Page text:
Figure 7-12.Floor framing plan.
Information on a floor plan includes the lengths,
thicknesses, and character of the building walls on that
particular floor, the widths and locations of door and
window openings, the lengths and character of
partitions, the number and arrangement of rooms, and
the types and locations of utility installations.
Framing plans show the dimension numbers and
arrangement of structural members in wood-frame
A simple floor framing plan is
superimposed on the foundation plan shown in figure
7-9. From this foundation plan you learn that the ground
floor joists in this structure will consist of 2 by 8s, lapped
at the girder, and spaced 16 inches on center (OC). The
plan also shows that each row of joists is to be braced
by a row of 1 by 3 cross bridges. More complicated
floor framing problems require a framing plan like the
one shown in figure 7-12. That plan, among other
things, shows the arrangement of joists and other
members around stairwells and other floor openings.
A wall framing plan provides information similar to
that in figure 7-11 for the studs, corner posts, bracing,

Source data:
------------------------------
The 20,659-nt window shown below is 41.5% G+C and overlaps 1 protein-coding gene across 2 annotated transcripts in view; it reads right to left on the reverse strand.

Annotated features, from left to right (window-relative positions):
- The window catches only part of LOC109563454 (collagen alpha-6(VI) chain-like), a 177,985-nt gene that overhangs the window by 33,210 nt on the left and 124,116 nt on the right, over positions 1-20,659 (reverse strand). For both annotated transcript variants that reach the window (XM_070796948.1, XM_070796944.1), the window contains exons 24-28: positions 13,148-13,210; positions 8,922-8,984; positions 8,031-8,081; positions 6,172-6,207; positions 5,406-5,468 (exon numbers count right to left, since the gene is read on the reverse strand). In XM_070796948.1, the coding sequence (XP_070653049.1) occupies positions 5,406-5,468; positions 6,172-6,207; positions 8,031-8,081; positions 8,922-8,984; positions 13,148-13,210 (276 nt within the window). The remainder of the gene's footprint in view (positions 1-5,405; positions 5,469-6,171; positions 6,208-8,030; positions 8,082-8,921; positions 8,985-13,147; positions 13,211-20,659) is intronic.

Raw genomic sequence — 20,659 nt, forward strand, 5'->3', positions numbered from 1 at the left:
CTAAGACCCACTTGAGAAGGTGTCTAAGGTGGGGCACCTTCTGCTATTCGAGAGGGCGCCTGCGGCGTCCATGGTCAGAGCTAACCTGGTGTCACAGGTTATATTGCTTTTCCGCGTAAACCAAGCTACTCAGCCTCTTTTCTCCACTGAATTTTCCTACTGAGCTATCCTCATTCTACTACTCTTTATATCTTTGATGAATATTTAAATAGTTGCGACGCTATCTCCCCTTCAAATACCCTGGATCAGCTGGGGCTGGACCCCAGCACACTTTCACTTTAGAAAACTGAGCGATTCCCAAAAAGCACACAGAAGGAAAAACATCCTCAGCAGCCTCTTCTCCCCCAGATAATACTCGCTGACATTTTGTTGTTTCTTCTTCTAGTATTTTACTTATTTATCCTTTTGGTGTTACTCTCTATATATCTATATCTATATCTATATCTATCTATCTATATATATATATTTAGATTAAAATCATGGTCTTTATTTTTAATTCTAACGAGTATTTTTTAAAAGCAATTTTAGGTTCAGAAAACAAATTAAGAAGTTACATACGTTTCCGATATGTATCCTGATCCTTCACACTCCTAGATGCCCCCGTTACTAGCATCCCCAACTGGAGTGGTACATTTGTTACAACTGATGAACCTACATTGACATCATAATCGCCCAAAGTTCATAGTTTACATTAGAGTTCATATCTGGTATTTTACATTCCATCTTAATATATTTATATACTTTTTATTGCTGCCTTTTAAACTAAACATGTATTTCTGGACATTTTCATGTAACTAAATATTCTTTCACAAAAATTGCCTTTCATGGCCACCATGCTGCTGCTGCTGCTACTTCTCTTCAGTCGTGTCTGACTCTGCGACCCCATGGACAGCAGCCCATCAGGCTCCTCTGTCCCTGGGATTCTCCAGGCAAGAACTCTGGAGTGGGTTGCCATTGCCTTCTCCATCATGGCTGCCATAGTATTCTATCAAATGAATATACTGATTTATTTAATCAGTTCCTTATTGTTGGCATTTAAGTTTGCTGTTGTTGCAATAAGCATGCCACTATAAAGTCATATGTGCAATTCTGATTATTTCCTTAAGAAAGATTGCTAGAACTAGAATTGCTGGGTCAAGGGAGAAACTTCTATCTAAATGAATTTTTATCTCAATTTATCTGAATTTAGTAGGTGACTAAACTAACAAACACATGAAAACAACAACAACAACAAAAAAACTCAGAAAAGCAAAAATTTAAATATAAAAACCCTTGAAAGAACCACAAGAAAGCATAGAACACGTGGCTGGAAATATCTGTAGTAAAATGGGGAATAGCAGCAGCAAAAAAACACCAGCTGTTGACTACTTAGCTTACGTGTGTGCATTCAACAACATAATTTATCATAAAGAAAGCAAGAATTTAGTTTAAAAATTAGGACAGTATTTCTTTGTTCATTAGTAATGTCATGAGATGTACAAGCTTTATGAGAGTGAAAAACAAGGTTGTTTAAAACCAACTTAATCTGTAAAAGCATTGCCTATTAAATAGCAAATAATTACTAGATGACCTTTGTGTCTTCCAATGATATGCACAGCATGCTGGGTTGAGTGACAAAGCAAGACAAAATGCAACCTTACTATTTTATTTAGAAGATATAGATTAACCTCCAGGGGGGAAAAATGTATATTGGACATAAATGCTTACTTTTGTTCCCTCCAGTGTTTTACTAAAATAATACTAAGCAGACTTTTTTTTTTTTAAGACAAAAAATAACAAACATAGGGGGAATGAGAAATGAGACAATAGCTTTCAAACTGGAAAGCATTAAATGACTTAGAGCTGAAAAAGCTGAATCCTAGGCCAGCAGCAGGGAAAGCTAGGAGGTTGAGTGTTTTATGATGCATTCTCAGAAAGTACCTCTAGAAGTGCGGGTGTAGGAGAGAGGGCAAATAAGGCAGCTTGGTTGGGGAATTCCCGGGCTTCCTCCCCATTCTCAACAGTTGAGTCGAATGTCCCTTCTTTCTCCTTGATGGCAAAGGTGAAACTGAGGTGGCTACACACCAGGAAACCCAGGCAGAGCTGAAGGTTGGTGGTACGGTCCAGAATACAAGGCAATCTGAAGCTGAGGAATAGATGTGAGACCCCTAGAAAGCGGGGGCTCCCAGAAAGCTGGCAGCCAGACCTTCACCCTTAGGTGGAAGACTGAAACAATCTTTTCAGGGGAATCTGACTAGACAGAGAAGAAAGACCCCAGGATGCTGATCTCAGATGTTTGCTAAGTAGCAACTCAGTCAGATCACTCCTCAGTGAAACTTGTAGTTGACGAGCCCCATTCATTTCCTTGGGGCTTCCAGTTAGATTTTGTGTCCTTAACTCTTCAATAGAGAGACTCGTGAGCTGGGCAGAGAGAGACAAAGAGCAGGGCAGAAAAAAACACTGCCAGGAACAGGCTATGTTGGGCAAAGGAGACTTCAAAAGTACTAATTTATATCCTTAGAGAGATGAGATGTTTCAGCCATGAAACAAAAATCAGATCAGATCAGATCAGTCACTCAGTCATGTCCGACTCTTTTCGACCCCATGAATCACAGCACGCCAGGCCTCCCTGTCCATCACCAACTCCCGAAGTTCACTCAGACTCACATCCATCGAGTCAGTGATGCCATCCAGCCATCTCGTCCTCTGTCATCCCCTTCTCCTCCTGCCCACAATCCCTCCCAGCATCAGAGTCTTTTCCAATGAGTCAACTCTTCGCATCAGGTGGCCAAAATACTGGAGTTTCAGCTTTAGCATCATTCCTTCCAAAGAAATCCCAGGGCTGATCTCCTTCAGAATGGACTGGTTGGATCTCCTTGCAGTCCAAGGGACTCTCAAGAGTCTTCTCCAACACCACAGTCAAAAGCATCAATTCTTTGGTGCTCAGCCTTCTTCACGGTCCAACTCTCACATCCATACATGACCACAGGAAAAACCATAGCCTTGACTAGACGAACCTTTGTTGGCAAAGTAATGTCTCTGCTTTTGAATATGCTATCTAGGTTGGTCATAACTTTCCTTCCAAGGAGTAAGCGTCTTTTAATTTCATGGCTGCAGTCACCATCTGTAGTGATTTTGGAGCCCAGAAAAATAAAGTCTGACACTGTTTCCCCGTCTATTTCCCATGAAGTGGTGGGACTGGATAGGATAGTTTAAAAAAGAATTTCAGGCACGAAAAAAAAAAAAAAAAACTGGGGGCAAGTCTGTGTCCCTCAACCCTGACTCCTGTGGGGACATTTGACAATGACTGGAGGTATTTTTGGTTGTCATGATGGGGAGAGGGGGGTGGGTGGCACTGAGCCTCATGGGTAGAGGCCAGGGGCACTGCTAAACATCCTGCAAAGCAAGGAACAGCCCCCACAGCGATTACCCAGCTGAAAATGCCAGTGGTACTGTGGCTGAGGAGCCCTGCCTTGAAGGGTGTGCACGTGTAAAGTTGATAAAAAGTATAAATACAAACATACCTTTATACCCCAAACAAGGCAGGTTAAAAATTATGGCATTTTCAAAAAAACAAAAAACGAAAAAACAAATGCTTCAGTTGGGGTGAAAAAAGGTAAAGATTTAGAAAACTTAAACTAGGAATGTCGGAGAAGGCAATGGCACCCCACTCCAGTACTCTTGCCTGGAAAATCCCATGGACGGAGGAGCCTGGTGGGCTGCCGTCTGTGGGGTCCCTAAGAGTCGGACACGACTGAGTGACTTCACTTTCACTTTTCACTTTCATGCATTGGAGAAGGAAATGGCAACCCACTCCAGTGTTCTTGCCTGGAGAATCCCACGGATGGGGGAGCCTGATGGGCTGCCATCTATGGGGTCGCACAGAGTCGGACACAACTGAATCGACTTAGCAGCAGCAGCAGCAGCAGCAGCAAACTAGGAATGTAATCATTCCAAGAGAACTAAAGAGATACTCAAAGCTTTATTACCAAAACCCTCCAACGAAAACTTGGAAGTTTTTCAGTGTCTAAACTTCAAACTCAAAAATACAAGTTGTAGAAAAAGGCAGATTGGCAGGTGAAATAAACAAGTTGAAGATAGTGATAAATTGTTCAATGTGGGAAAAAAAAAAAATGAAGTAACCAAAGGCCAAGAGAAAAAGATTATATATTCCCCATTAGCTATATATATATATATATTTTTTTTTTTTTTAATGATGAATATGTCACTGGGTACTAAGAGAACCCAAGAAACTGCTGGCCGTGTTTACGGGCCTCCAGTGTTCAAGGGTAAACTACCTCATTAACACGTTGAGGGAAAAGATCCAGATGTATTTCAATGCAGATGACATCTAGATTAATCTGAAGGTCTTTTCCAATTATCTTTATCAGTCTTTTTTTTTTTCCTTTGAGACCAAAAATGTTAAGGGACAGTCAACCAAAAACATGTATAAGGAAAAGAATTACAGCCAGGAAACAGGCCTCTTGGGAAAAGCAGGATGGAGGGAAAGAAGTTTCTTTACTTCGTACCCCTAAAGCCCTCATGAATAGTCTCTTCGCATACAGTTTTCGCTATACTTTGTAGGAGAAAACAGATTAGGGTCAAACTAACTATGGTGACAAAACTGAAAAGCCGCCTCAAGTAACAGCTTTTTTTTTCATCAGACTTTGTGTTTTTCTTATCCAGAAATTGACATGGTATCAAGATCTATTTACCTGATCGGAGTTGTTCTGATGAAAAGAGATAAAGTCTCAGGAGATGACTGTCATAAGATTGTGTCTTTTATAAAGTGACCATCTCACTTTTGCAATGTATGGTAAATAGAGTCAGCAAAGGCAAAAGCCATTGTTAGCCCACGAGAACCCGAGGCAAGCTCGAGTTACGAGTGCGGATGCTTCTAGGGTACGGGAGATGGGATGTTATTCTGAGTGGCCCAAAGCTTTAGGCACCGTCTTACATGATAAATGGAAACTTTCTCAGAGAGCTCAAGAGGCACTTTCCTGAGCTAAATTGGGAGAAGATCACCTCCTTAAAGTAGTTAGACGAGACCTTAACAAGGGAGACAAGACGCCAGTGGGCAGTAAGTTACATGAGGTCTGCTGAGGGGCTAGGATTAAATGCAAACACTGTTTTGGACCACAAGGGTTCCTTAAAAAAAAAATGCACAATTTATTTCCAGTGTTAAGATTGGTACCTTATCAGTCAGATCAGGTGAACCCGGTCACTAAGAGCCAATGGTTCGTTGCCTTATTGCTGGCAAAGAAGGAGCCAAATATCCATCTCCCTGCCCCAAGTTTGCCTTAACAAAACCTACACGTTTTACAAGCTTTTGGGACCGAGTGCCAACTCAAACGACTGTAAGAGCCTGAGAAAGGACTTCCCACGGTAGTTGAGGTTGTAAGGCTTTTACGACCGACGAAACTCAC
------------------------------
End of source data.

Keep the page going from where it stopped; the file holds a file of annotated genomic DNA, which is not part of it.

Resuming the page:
sills, plates, and other structural members in the walls.
Since it is a view on a vertical plane, a wall framing plan
is not a plan in the strict technical sense. However, the
practice of calling it a plan has become a general custom.
A roof framing plan gives similar information with
regard to the rafters, ridge, purlins, and other structural
members in the roof.
A utility plan is a floor plan that shows the layout of
heating, electrical, plumbing, or other utility systems.
Utility plans are used primarily by the ratings
responsible for the utilities, and are equally important to
the builder. Most utility installations require that
openings be left in walls, floors, and roofs for the
admission or installation of utility features. The builder
who is placing a concrete foundation wall must study
the utility plans to determine the number, sizes, and
locations of openings he or she must leave for utilities.